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Bob and Jen Boylen want the year before college to be an exciting one for their 17-year-old daughter, Krista. But the couple’s own excitement is tempered by a nagging fear: that their daughter, a Gorham High School senior, will have to take on a significant amount of student loan debt that will interfere with her future happiness and success.

“I don’t think kids realize how much you have to pay back,” Bob Boylen said.

But Krista Boylen said she does understand the need to keep her debt as low as possible. In her college search, she focused on less expensive schools in the Southeast and ultimately chose the University of Alabama. She’s also thinking about serving in the Peace Corps after graduation, which would reduce her college debt further.

“It’s not going to be easy for our family,” she said, noting that her parents’ income is too high for her to receive need-based grants but not high enough to pay for her and her three siblings’ college educations. “We’re not going to get financial aid.”

Awareness of the nation’s staggering $1 trillion in total student loan debt – higher than the total amount of U.S. credit card debt – has caused many students and their parents to approach the college application process as a cost-benefit analysis. They are thinking about how to get the best education possible for a reasonable price while taking steps to minimize the accrual of debt.

More students are choosing schools based on the institutions’ generosity in doling out financial aid. Some are attending a lower-cost community college for two years before moving on to a four-year college.

They are also using strategies for determining what amount of debt will be manageable, based on factors such as family finances and intended profession. Their goal is to get the best education they can actually afford.

Excessive college debt destroys graduates’ credit scores, delays marriage and children, and makes it impossible to buy a home or save for retirement. As a result, college students are seeking out ways to reduce the cost of their education through scholarships, grants, community college and work-study programs, or by joining the military or a public-service organization such as the Peace Corps.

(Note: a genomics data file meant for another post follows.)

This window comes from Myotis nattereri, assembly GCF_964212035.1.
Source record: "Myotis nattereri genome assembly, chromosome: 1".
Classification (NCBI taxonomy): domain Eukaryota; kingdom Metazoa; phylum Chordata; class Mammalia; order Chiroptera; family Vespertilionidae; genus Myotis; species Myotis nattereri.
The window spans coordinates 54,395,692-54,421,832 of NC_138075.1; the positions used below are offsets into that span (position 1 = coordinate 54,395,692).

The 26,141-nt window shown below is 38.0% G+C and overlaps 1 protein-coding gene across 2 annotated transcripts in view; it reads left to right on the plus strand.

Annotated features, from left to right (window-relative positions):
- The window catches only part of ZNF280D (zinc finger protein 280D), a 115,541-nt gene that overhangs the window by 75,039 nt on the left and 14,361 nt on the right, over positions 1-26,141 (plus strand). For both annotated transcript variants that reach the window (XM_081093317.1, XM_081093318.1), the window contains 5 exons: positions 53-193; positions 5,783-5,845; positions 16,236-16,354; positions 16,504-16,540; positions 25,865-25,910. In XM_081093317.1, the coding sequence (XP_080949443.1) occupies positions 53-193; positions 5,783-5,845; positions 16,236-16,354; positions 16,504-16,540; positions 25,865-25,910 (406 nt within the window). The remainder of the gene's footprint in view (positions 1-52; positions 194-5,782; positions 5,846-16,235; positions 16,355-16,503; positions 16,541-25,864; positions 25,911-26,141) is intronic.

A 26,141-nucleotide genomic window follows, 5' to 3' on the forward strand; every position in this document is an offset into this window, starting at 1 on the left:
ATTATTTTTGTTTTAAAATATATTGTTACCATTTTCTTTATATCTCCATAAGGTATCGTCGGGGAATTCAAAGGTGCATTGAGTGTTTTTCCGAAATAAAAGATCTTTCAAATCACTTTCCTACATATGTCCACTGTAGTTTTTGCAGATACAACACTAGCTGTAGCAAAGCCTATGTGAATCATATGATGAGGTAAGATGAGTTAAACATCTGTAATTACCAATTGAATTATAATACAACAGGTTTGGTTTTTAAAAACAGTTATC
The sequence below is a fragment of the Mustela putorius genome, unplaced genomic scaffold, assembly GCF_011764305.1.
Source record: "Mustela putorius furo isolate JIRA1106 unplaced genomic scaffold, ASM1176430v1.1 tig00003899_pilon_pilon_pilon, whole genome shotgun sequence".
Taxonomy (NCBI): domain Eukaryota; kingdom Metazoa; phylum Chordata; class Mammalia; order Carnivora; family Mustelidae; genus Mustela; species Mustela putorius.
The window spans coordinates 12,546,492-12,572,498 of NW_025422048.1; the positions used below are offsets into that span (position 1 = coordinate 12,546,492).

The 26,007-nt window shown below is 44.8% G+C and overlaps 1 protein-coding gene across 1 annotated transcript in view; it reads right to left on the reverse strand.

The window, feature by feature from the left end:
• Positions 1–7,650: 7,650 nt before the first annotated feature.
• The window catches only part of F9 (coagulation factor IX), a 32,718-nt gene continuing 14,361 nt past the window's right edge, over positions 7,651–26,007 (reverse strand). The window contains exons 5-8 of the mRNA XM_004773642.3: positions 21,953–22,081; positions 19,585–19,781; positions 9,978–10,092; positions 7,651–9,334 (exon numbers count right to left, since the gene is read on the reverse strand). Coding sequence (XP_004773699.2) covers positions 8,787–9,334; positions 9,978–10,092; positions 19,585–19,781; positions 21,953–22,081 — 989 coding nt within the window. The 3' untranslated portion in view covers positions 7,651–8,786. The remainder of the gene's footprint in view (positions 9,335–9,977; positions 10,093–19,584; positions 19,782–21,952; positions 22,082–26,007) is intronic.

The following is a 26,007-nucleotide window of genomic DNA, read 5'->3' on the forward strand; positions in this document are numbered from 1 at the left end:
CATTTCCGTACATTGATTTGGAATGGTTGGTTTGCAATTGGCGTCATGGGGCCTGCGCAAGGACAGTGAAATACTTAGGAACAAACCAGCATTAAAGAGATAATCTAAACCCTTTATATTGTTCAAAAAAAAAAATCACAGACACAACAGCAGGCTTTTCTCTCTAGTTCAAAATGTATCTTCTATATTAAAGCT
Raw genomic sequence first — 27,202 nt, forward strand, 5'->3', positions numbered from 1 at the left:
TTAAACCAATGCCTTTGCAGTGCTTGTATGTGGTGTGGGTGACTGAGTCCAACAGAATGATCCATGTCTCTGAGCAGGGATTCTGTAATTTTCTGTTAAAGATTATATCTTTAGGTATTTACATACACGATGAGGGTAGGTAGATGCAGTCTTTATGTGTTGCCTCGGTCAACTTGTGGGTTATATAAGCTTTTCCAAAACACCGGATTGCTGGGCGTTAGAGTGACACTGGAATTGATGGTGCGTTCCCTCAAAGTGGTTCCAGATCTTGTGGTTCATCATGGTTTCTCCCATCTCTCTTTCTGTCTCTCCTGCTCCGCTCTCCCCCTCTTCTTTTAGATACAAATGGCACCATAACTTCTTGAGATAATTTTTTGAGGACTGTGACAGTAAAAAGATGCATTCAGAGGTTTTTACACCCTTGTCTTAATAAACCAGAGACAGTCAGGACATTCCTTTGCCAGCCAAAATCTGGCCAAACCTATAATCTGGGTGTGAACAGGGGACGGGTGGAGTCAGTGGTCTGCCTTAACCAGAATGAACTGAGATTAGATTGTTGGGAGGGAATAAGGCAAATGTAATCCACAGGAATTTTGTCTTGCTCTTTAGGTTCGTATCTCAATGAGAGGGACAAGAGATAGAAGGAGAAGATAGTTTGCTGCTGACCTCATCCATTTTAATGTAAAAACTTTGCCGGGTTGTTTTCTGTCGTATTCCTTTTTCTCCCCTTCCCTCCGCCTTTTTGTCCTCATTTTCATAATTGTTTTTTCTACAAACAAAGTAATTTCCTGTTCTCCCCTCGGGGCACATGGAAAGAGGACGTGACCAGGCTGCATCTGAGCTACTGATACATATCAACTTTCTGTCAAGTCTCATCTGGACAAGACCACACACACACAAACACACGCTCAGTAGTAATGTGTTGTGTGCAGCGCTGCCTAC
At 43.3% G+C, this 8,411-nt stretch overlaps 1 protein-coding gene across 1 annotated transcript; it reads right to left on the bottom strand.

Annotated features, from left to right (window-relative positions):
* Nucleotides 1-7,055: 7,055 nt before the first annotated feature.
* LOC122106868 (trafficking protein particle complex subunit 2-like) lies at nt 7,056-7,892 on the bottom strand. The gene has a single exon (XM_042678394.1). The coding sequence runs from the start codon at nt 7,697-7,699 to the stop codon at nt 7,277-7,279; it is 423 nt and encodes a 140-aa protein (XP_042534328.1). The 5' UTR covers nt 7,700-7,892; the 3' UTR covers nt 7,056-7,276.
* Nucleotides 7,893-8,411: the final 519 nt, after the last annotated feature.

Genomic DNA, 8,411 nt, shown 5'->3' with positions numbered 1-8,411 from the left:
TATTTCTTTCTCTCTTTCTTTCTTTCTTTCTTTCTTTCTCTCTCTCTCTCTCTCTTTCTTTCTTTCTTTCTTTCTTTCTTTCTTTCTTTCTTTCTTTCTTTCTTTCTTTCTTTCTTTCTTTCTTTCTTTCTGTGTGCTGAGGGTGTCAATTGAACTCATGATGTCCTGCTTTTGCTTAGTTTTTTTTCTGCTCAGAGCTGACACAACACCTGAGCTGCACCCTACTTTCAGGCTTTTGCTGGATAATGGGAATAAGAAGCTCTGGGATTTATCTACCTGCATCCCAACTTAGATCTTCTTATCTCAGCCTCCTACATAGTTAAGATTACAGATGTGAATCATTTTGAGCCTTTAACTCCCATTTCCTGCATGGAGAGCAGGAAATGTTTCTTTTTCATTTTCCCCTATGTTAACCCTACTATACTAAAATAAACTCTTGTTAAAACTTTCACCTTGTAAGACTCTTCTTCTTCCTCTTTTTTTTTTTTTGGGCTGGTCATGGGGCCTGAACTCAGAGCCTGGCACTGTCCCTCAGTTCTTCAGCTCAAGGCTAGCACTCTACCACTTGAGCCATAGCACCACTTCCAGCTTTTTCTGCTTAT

But it can be difficult to think rationally during the anxiety-inducing college application process, which is opaque, confusing and complex, said consultant Gary Canter, who owns Portland-based College Placement Services.

Many students and their parents still think the priority should be gaining admission to the most prestigious, selective school that will have them, regardless of the cost, Canter said.

“The vast majority of parents will do anything for their kids, including committing financial suicide, or allowing their kids to commit financial suicide,” he said.

Drowning in debt

Seniors at U.S. public and private nonprofit colleges in 2013 graduated with an average of $28,400 in debt, up more than 12 percent from $25,250 in 2010, according to the nonprofit Project on Student Debt. Graduates from colleges in Maine had a slightly higher average debt of $29,934 in 2013, the seventh highest among all 50 states.

Among more than 100 college graduates in Maine with student debt surveyed recently by the nonprofit Maine People’s Alliance, more than one-third said they could not afford to make their monthly payments. The alliance is a grassroots organization that focuses on social issues and leadership development.

Many of the graduates complained of student loan payments that are nearly as high as a typical mortgage payment, and said their student debt has forced them to postpone buying a house, getting married, having children and even moving out of their parents’ homes.

Kimberly Hammill of Levant told the alliance that she amassed more than $150,000 in debt to pursue bachelor’s and master’s degrees in social work at the University of Maine in Orono.

“Graduating in 2008 at the peak of the recession meant that I wasn’t offered the income promised by a master’s degree,” said Hammill, who is a single mother. “My starting salary was what I had been earning when working as a bachelor’s holder.”

Hammill said paying for the education she was hoping would improve her and her daughter’s quality of life is now keeping her dependent on government assistance, just as she was before attending college. She said getting a second job was her only realistic option, despite the impact it would have on her ability to be a good parent.

“I shouldn’t have to make a choice between being active in my daughter’s life and putting food on the table,” Hammill said.

Another college graduate who took the survey, Jennie Pirkl of South Portland, told the alliance that she and her husband had accrued more than $100,000 in total student loan debt to obtain their master’s degrees.

Having so much debt severely restricts the couple’s ability to manage their finances and serve as foster parents, Pirkl said, despite the fact that they both have good jobs. She is a community organizer and he is a teacher.

“Even though we make what should be middle-class incomes, the reality is that we live in a state of financial insecurity because of our crushing student debt,” Pirkl said.